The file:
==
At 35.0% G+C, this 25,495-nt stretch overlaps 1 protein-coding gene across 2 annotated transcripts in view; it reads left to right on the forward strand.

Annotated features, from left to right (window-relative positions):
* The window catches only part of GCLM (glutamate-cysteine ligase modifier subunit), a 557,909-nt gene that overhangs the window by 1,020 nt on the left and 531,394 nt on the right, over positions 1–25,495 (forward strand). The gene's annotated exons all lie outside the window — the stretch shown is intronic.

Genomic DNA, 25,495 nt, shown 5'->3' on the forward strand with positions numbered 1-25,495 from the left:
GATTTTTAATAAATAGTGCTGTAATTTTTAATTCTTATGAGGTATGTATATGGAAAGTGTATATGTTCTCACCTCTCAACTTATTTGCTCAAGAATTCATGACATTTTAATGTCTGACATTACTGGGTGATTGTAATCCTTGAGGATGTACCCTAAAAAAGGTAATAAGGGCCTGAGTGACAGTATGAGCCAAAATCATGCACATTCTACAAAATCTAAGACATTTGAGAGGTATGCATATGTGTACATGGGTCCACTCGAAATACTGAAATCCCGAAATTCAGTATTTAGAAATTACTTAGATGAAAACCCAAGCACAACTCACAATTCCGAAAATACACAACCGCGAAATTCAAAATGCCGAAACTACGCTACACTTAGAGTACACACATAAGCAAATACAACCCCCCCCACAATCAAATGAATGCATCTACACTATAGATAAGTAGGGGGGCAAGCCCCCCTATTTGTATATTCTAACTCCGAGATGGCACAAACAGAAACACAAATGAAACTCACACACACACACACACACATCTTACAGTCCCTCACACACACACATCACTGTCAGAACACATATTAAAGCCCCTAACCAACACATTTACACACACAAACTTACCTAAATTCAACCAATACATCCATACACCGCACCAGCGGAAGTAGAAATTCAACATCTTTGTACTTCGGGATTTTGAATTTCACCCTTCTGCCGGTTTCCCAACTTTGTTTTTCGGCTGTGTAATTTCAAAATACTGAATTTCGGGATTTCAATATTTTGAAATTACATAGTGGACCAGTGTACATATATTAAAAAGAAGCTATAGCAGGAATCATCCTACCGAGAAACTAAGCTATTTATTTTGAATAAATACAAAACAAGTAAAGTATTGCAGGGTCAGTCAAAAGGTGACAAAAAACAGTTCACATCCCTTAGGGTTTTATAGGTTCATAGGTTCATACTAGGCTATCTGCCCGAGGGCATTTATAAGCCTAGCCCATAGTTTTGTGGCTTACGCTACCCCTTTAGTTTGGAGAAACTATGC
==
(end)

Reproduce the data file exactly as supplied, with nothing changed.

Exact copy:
At 35.0% G+C, this 25,495-nt stretch overlaps 1 protein-coding gene across 2 annotated transcripts in view; it reads left to right on the forward strand.

Annotated features, from left to right (window-relative positions):
* The window catches only part of GCLM (glutamate-cysteine ligase modifier subunit), a 557,909-nt gene that overhangs the window by 1,020 nt on the left and 531,394 nt on the right, over positions 1–25,495 (forward strand). The gene's annotated exons all lie outside the window — the stretch shown is intronic.

Genomic DNA, 25,495 nt, shown 5'->3' on the forward strand with positions numbered 1-25,495 from the left:
GATTTTTAATAAATAGTGCTGTAATTTTTAATTCTTATGAGGTATGTATATGGAAAGTGTATATGTTCTCACCTCTCAACTTATTTGCTCAAGAATTCATGACATTTTAATGTCTGACATTACTGGGTGATTGTAATCCTTGAGGATGTACCCTAAAAAAGGTAATAAGGGCCTGAGTGACAGTATGAGCCAAAATCATGCACATTCTACAAAATCTAAGACATTTGAGAGGTATGCATATGTGTACATGGGTCCACTCGAAATACTGAAATCCCGAAATTCAGTATTTAGAAATTACTTAGATGAAAACCCAAGCACAACTCACAATTCCGAAAATACACAACCGCGAAATTCAAAATGCCGAAACTACGCTACACTTAGAGTACACACATAAGCAAATACAACCCCCCCCACAATCAAATGAATGCATCTACACTATAGATAAGTAGGGGGGCAAGCCCCCCTATTTGTATATTCTAACTCCGAGATGGCACAAACAGAAACACAAATGAAACTCACACACACACACACACACATCTTACAGTCCCTCACACACACACATCACTGTCAGAACACATATTAAAGCCCCTAACCAACACATTTACACACACAAACTTACCTAAATTCAACCAATACATCCATACACCGCACCAGCGGAAGTAGAAATTCAACATCTTTGTACTTCGGGATTTTGAATTTCACCCTTCTGCCGGTTTCCCAACTTTGTTTTTCGGCTGTGTAATTTCAAAATACTGAATTTCGGGATTTCAATATTTTGAAATTACATAGTGGACCAGTGTACATATATTAAAAAGAAGCTATAGCAGGAATCATCCTACCGAGAAACTAAGCTATTTATTTTGAATAAATACAAAACAAGTAAAGTATTGCAGGGTCAGTCAAAAGGTGACAAAAAACAGTTCACATCCCTTAGGGTTTTATAGGTTCATAGGTTCATACTAGGCTATCTGCCCGAGGGCATTTATAAGCCTAGCCCATAGTTTTGTGGCTTACGCTACCCCTTTAGTTTGGAGAAACTATGC